Go Away With … Mark C. Lee

mark-c-lee-nasa-photo-x-640

By Jae-Ha Kim
Tribune Content Agency
January 31, 2017

Before retiring, Mark C. Lee flew on four NASA space flights, traveled more than 13 million miles, circled the globe 517 times and did an untethered spacewalk. In 1992, he and his then-wife, Nancy Jan Davis, made history by becoming the first married astronauts to fly together in space. Based out of the Houston area, Lee — an engineer — spoke about what it was like to view the earth from his unique perspective. For more information about the space program, check out NASA’s website.

Q. Tell us a little bit about your first mission.

A. I was on the middeck during re-entering, so I didn’t have any responsibility for landing except to sit there. So I asked the commander if it was OK that I stay up. In four hours, you go around the world three times. It felt like I owned the world. It was one of those things where I was the only one around looking at it just floating around. Out of all the time I spent in space, it was probably the most special time.

For my second mission, after we got in orbit, which was 8-1/2 minutes or so that we got into space, I got out of my seat because we had to take some pictures of the external tank, which had just seperated from us. I look down and see England. Wow. From Florida over to England in 11 minutes – it was just hard to phantom. On my third mission, I did an untethered space walk. I got to fly a jet pack, disconnected from the shuttle, and flying up about 25 feet. It was pretty amazing. I still get goosebumps thinking about it after all these years. Working on the Hubble Space telescope and keeping it functioning to me was probably the proudest moment. I was contributing to something that was changed our total understanding of the universe. Being a part of it was pretty special.

Q. After having been in space, does traveling via airplane or sightseeing feel mundane?

A. From space, you see the big picture, but you don’t see the details. You can see the Arc de Triomphe in Paris and all the roads that emanate in different directions. But being there and walking around is a completely different story.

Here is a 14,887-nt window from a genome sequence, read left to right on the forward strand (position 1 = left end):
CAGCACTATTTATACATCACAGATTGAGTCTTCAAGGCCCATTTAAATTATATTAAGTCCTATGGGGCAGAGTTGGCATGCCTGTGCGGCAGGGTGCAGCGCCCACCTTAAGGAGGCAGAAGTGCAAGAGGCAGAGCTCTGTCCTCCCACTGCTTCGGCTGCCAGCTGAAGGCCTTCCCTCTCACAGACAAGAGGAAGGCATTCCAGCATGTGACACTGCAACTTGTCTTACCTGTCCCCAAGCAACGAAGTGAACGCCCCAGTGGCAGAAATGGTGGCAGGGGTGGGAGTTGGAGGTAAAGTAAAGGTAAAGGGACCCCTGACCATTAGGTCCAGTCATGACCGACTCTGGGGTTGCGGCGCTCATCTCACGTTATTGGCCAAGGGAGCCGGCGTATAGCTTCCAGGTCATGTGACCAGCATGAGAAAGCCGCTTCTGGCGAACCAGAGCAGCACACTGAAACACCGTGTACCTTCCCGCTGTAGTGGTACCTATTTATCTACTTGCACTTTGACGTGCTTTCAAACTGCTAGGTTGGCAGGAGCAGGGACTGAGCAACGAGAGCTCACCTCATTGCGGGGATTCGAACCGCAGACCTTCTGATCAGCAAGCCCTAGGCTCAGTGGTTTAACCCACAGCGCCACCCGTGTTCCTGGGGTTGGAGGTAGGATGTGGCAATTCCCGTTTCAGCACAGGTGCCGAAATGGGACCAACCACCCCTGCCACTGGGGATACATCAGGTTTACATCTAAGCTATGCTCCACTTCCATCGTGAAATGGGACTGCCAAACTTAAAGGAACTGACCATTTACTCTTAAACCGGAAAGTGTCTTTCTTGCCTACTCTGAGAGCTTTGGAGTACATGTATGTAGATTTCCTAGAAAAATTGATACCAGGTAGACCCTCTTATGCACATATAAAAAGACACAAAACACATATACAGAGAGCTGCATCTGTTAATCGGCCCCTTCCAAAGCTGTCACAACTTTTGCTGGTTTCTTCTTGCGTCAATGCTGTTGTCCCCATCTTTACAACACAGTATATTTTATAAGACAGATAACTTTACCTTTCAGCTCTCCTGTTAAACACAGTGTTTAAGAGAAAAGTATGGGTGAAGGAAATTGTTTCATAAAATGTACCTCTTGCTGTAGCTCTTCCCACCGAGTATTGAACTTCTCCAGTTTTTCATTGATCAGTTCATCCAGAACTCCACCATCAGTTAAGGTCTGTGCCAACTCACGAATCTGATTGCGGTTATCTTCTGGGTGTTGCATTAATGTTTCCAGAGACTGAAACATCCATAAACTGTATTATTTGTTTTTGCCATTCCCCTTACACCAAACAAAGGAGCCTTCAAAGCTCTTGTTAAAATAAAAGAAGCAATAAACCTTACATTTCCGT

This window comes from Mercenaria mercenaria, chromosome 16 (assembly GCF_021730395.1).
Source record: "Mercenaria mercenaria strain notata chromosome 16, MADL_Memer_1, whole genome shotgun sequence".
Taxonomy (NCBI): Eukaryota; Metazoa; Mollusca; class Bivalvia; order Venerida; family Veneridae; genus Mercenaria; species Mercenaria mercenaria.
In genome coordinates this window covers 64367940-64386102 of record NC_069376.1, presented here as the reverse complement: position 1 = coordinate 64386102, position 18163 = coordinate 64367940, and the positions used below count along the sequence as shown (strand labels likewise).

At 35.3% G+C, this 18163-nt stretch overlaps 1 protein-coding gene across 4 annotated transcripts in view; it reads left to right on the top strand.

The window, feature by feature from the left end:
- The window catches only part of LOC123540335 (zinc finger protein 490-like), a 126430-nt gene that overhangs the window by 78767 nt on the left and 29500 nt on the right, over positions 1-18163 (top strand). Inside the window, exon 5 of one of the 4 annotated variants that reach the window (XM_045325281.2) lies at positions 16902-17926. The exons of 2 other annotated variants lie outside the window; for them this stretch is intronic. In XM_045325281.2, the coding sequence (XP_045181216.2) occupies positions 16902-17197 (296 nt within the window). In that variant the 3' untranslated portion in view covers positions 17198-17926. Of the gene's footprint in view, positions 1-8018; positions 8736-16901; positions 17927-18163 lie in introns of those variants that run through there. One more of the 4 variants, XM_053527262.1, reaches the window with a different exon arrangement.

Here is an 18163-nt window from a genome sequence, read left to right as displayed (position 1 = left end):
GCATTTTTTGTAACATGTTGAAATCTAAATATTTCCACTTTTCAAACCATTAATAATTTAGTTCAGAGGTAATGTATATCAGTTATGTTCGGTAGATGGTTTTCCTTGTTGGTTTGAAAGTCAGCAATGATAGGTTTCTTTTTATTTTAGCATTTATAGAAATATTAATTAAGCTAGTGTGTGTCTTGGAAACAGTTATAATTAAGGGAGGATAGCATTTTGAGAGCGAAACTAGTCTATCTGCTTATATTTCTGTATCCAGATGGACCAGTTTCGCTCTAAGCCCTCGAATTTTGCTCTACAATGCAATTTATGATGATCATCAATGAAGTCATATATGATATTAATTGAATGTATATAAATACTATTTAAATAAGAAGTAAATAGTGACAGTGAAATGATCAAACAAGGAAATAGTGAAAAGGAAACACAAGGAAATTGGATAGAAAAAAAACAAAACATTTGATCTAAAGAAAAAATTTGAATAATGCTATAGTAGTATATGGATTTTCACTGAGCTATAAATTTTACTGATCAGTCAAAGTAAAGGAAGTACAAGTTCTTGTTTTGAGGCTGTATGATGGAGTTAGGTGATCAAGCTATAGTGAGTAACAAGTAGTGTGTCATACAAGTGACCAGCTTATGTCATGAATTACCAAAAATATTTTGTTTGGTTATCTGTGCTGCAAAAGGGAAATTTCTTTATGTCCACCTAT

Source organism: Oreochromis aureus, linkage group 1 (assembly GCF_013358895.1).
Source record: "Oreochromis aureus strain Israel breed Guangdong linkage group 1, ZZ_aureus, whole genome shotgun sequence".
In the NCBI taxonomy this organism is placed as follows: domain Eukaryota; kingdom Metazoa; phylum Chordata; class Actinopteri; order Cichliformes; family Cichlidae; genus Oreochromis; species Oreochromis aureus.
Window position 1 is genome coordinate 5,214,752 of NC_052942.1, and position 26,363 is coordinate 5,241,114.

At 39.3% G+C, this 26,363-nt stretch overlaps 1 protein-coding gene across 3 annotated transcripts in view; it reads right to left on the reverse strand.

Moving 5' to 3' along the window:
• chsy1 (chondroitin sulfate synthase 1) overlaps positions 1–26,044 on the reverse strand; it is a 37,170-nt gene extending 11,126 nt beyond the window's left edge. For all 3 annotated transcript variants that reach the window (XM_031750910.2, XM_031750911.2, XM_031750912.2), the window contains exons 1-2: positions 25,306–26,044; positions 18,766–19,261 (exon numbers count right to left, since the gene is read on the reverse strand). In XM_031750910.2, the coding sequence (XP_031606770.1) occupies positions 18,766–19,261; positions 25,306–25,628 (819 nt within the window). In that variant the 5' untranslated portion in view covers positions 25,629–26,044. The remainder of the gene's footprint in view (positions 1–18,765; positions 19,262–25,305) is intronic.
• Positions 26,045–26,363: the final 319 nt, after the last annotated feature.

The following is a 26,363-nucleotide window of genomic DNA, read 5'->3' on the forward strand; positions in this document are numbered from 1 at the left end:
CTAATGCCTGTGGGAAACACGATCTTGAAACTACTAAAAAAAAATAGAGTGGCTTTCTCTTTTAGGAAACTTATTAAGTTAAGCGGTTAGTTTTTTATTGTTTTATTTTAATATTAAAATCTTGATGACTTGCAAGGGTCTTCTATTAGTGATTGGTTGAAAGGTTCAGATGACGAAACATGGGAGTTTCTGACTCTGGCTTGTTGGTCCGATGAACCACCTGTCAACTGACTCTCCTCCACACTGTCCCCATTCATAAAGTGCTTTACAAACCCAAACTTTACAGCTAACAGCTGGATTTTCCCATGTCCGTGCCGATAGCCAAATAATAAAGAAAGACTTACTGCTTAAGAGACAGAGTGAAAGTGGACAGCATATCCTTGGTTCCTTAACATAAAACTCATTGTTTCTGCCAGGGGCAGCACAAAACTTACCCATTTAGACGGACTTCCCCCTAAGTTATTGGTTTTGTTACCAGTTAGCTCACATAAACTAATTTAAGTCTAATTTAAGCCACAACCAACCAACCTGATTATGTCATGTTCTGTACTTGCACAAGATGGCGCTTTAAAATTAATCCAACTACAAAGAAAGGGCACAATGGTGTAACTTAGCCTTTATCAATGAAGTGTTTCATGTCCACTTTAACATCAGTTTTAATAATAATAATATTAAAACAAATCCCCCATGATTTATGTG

Q. Where do you head to when you want to get away from it all?

A. My favorite place to visit is Hawaii. We go out there almost every year. I like the Big Island. I like the fact that it has so many different climate zones and terrain and things like that. I just enjoy the starkness of it and also the beauty of it. I like to hike and visit the Hawaii Volcanoes National Park. You can hike across and go down into the volcanoes. And the steam coming up is just one of those things that I find intriguing, because that’s kind of how the earth was formed and it’s neat to go and be able to be a part of that.

Q. Did you travel a lot when you were younger?

A. When I was in the ninth grade, we took a train to New York City. I traveled all over the city by myself, got on the subway, visited the Statue of Liberty and got lost a couple times. Nowadays, I wouldn’t let my ninth-grader walk across the street, but back then — it would’ve been around 1967 — it was fine.

Q. Which area of the world is still on your travel bucket list?

A. The Middle East is a place I wanted to go to previously. I would’ve loved to have visited Israel and Egypt. But I think the time for feeling comfortable enough to go is a little bit past. I don’t know how safe or practical it is to go there anymore, which is unfortunate.

Q. What are some of the places you’ve been to that stand out?